Michele Ruby lives in Louisville, Kentucky with her husband, her children and her incredibly talented and brilliant grandchildren. When she’s not writing or reading, she plays tennis, canasta, mah jong, and – lest she become a cultural stereotype – she tap dances. Her fiction has appeared in Arts & Letters (winner of 2015 fiction prize), The Adirondack Review (Fulton Prize finalist)Ellery Queen Mystery Magazine, Shenandoah, The Louisville Review, Lilith, Los Angeles Review, Nimrod, Rosebud, InkwellHayden’s Ferry Review, Phoebe, Denver Quarterly, New Delta ReviewThe MacGuffinAlimentum, and many other journals.  A collection of stories was a finalist for the 2012 Flannery O’Connor Award, and two others were finalists for the St. Lawrence Book Award. She has an MFA from Spalding University, has taught fiction writing at Bellarmine University, and is now a fiction editor for Best New Writing.  She’s currently wrestling with a novel.


  1. Jacqueline
    Posted January 2018 at 10:14 pm | Permalink


  2. Susan callen
    Posted January 2018 at 10:17 pm | Permalink

    Michele ( Mickey) is clever in person and hervibrancy is evident in her writing. Enjoyed reading 9 diets.

  3. JoAnne Berlin
    Posted January 2018 at 12:15 am | Permalink

    I loved this piece! Reminded me of that time when I was growing up. Excellent writing!

  4. Arlene
    Posted January 2018 at 9:24 am | Permalink

    A story that rings painfully true for so many women… May we all find our Derick Satterly on the path to a happy ending.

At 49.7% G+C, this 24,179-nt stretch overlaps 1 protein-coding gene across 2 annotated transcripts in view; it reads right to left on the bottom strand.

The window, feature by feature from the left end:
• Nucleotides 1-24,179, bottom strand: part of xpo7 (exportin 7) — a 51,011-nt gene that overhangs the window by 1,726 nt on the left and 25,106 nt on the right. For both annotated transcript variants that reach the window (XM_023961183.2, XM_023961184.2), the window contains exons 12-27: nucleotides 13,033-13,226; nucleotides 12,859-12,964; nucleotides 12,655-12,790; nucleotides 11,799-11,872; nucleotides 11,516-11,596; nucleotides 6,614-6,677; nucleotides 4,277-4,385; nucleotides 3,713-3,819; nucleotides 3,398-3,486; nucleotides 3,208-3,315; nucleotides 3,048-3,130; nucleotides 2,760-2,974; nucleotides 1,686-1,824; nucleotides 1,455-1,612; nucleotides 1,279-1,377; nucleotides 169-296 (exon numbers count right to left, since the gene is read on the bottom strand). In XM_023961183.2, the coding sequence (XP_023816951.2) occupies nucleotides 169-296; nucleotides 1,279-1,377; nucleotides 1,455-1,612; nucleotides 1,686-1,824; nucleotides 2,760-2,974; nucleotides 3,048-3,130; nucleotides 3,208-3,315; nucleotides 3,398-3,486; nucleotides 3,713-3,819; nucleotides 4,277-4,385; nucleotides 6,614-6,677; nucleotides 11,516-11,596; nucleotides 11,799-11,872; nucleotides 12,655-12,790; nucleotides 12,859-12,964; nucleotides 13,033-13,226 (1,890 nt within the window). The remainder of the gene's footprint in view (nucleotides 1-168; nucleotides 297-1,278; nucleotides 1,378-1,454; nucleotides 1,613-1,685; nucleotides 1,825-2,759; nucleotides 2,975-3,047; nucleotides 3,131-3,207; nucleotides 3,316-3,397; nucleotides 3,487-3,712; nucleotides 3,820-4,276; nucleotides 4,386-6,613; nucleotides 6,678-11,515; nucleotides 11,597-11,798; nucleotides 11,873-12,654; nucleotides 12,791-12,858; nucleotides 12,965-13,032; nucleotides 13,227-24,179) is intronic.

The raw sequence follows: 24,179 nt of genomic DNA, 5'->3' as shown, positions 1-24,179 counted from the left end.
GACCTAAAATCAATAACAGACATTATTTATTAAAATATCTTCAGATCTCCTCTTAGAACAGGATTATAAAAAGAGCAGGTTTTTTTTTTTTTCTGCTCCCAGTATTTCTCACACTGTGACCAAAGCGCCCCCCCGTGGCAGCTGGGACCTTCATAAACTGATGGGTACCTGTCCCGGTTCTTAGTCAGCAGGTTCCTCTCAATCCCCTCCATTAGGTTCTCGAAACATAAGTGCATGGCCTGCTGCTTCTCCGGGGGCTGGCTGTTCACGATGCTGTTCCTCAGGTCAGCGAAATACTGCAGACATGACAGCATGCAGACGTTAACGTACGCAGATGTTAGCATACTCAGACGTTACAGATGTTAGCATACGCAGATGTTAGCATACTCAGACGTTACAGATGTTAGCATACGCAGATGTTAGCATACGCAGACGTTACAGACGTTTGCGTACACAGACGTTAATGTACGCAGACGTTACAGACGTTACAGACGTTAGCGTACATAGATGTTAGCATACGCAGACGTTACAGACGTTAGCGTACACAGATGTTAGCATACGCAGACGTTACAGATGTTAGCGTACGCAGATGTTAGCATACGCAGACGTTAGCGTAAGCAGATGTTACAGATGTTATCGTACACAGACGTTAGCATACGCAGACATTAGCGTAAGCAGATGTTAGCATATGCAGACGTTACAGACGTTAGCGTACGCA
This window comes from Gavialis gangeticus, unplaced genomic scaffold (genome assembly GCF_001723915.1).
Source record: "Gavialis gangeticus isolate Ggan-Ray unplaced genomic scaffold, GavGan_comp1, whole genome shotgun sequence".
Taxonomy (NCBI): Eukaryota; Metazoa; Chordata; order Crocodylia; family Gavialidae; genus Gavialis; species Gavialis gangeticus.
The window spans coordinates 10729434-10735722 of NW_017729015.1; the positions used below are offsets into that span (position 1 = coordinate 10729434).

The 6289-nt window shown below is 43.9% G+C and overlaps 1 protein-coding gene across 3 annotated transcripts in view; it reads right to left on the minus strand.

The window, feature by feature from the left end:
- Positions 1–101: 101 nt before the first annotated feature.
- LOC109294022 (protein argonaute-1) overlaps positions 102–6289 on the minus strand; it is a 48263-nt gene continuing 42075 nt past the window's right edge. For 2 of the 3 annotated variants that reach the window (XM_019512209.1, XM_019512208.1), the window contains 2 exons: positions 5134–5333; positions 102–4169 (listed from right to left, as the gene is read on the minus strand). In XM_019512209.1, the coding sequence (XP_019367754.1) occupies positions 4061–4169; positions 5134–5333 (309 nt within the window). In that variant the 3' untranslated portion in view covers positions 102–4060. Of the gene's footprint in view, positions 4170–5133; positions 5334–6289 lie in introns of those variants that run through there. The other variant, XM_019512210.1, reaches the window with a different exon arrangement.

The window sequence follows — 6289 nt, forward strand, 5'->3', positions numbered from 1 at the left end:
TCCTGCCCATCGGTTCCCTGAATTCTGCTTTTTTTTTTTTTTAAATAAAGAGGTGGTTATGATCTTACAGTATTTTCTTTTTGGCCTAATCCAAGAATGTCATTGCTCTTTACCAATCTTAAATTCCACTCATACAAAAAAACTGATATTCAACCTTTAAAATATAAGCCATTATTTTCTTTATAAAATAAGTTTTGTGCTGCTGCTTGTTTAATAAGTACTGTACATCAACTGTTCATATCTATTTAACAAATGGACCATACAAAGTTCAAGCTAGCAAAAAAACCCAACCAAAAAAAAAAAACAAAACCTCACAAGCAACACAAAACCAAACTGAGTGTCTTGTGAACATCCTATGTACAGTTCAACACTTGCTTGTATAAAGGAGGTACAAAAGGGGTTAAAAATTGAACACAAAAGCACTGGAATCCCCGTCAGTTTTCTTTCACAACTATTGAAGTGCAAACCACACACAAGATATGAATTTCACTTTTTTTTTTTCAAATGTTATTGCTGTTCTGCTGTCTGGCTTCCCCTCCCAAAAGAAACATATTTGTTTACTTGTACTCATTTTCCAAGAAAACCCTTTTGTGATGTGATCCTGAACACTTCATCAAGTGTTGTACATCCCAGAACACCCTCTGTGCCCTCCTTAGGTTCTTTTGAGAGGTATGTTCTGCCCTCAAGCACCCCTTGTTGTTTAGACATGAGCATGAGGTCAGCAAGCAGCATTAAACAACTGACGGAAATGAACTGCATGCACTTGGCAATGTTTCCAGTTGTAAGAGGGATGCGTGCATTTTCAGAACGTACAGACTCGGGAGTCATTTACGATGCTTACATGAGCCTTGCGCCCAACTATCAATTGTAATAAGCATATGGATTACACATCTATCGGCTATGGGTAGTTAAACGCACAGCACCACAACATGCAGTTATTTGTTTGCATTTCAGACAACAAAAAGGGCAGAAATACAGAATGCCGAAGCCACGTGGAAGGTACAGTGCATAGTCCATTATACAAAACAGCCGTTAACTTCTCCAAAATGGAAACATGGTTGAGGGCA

5. Rae Cobbs
    Posted January 2018 at 11:05 am | Permalink

    Fabulous, Michelle! Subtle and rich.

  6. Bonnie Omer Johnson
    Posted January 2018 at 1:45 pm | Permalink

    What a big and complex story with well-defined characters and narrative arc that is multi-layered and satisfying to the reader. No wonder “Nine Diets” was chosen the winner. Ms. Ruby’s wit and turn of phrase has all the qualities of good novel in this multi-generational tale of struggle, love, loss, and coming of age. That love triumphs is a bonus that too often seems contrived. However, not at the expert hand of Michele Ruby.

  7. Sue Ament
    Posted January 2018 at 3:21 pm | Permalink

    Michele writes from the heart. There’s an important message here for young women and their mothers. I look forward to sharing this story with my own daughter.

  8. Kathleen Thompson
    Posted January 2018 at 7:21 pm | Permalink

    Michele, you are a MESS! (That means you are somethin!) That means I love this writing.

  9. Ellen
    Posted January 2018 at 11:07 pm | Permalink

    Good story. I can relate! But how can you, skinny to the bone forever and ever, have the insight to relate to a forever dieter? Not fair. You’re like my husband, healthy and no diets needed!

  10. Helaine Green
    Posted January 2018 at 1:55 am | Permalink

    This is brilliantly and sensitively written! Twiggy did none of us any favors. Thank you for your amazing creativity and insight.

  11. Bashaleya
    Posted January 2018 at 5:14 pm | Permalink

    Nice! And REAL!

  12. Posted January 2018 at 11:06 pm | Permalink

    Great story!